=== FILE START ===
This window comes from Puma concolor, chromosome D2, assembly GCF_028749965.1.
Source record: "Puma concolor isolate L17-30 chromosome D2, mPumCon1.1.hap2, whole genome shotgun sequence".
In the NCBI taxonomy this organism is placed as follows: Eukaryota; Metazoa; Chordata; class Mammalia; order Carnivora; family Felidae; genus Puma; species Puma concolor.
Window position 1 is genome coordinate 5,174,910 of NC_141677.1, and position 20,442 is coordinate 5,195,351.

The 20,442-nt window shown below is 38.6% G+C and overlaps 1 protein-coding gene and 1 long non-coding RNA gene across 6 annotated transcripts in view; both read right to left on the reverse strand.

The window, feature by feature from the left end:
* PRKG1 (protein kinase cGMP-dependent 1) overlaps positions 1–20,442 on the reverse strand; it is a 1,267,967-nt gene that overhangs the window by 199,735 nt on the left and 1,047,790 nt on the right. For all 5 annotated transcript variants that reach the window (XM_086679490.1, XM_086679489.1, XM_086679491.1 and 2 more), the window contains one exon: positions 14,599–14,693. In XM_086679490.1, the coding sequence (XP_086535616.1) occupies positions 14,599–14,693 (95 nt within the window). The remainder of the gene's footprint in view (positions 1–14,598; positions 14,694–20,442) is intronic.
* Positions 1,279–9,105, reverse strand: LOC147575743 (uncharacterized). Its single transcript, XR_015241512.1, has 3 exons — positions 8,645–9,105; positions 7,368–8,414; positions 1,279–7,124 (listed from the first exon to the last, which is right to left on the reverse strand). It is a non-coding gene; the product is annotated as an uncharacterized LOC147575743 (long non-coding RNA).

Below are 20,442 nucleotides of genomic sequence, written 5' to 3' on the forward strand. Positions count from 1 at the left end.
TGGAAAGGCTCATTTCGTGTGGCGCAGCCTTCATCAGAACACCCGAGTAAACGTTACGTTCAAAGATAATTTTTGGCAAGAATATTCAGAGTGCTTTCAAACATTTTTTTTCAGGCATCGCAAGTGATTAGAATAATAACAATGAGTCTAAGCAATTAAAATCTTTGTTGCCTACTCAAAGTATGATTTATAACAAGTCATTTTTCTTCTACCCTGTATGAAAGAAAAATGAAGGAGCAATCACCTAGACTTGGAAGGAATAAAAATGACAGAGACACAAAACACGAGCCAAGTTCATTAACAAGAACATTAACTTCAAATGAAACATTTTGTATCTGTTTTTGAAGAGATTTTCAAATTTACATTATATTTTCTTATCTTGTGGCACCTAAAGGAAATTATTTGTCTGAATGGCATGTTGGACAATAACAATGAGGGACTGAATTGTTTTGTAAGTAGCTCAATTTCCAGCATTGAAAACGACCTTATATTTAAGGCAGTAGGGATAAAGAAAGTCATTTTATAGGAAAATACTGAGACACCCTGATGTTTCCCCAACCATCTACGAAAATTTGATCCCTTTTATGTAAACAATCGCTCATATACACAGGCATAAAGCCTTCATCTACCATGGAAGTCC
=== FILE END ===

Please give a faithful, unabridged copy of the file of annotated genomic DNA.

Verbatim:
This window comes from Puma concolor, chromosome D2, assembly GCF_028749965.1.
Source record: "Puma concolor isolate L17-30 chromosome D2, mPumCon1.1.hap2, whole genome shotgun sequence".
In the NCBI taxonomy this organism is placed as follows: Eukaryota; Metazoa; Chordata; class Mammalia; order Carnivora; family Felidae; genus Puma; species Puma concolor.
Window position 1 is genome coordinate 5,174,910 of NC_141677.1, and position 20,442 is coordinate 5,195,351.

The 20,442-nt window shown below is 38.6% G+C and overlaps 1 protein-coding gene and 1 long non-coding RNA gene across 6 annotated transcripts in view; both read right to left on the reverse strand.

The window, feature by feature from the left end:
* PRKG1 (protein kinase cGMP-dependent 1) overlaps positions 1–20,442 on the reverse strand; it is a 1,267,967-nt gene that overhangs the window by 199,735 nt on the left and 1,047,790 nt on the right. For all 5 annotated transcript variants that reach the window (XM_086679490.1, XM_086679489.1, XM_086679491.1 and 2 more), the window contains one exon: positions 14,599–14,693. In XM_086679490.1, the coding sequence (XP_086535616.1) occupies positions 14,599–14,693 (95 nt within the window). The remainder of the gene's footprint in view (positions 1–14,598; positions 14,694–20,442) is intronic.
* Positions 1,279–9,105, reverse strand: LOC147575743 (uncharacterized). Its single transcript, XR_015241512.1, has 3 exons — positions 8,645–9,105; positions 7,368–8,414; positions 1,279–7,124 (listed from the first exon to the last, which is right to left on the reverse strand). It is a non-coding gene; the product is annotated as an uncharacterized LOC147575743 (long non-coding RNA).

Below are 20,442 nucleotides of genomic sequence, written 5' to 3' on the forward strand. Positions count from 1 at the left end.
TGGAAAGGCTCATTTCGTGTGGCGCAGCCTTCATCAGAACACCCGAGTAAACGTTACGTTCAAAGATAATTTTTGGCAAGAATATTCAGAGTGCTTTCAAACATTTTTTTTCAGGCATCGCAAGTGATTAGAATAATAACAATGAGTCTAAGCAATTAAAATCTTTGTTGCCTACTCAAAGTATGATTTATAACAAGTCATTTTTCTTCTACCCTGTATGAAAGAAAAATGAAGGAGCAATCACCTAGACTTGGAAGGAATAAAAATGACAGAGACACAAAACACGAGCCAAGTTCATTAACAAGAACATTAACTTCAAATGAAACATTTTGTATCTGTTTTTGAAGAGATTTTCAAATTTACATTATATTTTCTTATCTTGTGGCACCTAAAGGAAATTATTTGTCTGAATGGCATGTTGGACAATAACAATGAGGGACTGAATTGTTTTGTAAGTAGCTCAATTTCCAGCATTGAAAACGACCTTATATTTAAGGCAGTAGGGATAAAGAAAGTCATTTTATAGGAAAATACTGAGACACCCTGATGTTTCCCCAACCATCTACGAAAATTTGATCCCTTTTATGTAAACAATCGCTCATATACACAGGCATAAAGCCTTCATCTACCATGGAAGTCC